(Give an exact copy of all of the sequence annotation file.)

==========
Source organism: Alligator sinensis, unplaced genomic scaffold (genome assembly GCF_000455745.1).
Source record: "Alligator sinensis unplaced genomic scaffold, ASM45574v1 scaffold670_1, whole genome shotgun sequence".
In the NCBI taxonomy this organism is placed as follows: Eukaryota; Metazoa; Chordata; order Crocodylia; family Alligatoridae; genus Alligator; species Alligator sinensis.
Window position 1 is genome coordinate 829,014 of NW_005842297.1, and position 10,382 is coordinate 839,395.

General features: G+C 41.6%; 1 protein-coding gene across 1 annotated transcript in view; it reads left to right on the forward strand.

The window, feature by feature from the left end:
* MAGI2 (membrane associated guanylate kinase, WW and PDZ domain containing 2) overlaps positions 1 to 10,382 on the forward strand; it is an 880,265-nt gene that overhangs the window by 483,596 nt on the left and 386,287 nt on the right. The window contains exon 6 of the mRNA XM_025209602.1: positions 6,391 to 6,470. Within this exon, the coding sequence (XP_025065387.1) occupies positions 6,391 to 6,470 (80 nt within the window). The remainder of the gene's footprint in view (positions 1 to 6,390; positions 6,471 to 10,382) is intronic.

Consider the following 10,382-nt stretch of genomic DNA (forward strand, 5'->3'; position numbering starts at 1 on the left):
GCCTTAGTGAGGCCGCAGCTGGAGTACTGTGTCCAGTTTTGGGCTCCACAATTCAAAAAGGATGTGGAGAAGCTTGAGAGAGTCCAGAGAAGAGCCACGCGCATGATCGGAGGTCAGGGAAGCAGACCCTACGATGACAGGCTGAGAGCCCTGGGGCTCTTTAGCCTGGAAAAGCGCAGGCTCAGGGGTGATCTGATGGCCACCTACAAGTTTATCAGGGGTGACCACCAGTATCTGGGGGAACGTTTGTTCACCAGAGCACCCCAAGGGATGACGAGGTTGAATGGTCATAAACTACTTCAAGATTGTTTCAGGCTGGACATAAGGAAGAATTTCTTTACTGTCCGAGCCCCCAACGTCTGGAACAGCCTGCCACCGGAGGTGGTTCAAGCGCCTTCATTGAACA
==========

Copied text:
Source organism: Alligator sinensis, unplaced genomic scaffold (genome assembly GCF_000455745.1).
Source record: "Alligator sinensis unplaced genomic scaffold, ASM45574v1 scaffold670_1, whole genome shotgun sequence".
In the NCBI taxonomy this organism is placed as follows: Eukaryota; Metazoa; Chordata; order Crocodylia; family Alligatoridae; genus Alligator; species Alligator sinensis.
Window position 1 is genome coordinate 829,014 of NW_005842297.1, and position 10,382 is coordinate 839,395.

General features: G+C 41.6%; 1 protein-coding gene across 1 annotated transcript in view; it reads left to right on the forward strand.

The window, feature by feature from the left end:
* MAGI2 (membrane associated guanylate kinase, WW and PDZ domain containing 2) overlaps positions 1 to 10,382 on the forward strand; it is an 880,265-nt gene that overhangs the window by 483,596 nt on the left and 386,287 nt on the right. The window contains exon 6 of the mRNA XM_025209602.1: positions 6,391 to 6,470. Within this exon, the coding sequence (XP_025065387.1) occupies positions 6,391 to 6,470 (80 nt within the window). The remainder of the gene's footprint in view (positions 1 to 6,390; positions 6,471 to 10,382) is intronic.

Consider the following 10,382-nt stretch of genomic DNA (forward strand, 5'->3'; position numbering starts at 1 on the left):
GCCTTAGTGAGGCCGCAGCTGGAGTACTGTGTCCAGTTTTGGGCTCCACAATTCAAAAAGGATGTGGAGAAGCTTGAGAGAGTCCAGAGAAGAGCCACGCGCATGATCGGAGGTCAGGGAAGCAGACCCTACGATGACAGGCTGAGAGCCCTGGGGCTCTTTAGCCTGGAAAAGCGCAGGCTCAGGGGTGATCTGATGGCCACCTACAAGTTTATCAGGGGTGACCACCAGTATCTGGGGGAACGTTTGTTCACCAGAGCACCCCAAGGGATGACGAGGTTGAATGGTCATAAACTACTTCAAGATTGTTTCAGGCTGGACATAAGGAAGAATTTCTTTACTGTCCGAGCCCCCAACGTCTGGAACAGCCTGCCACCGGAGGTGGTTCAAGCGCCTTCATTGAACA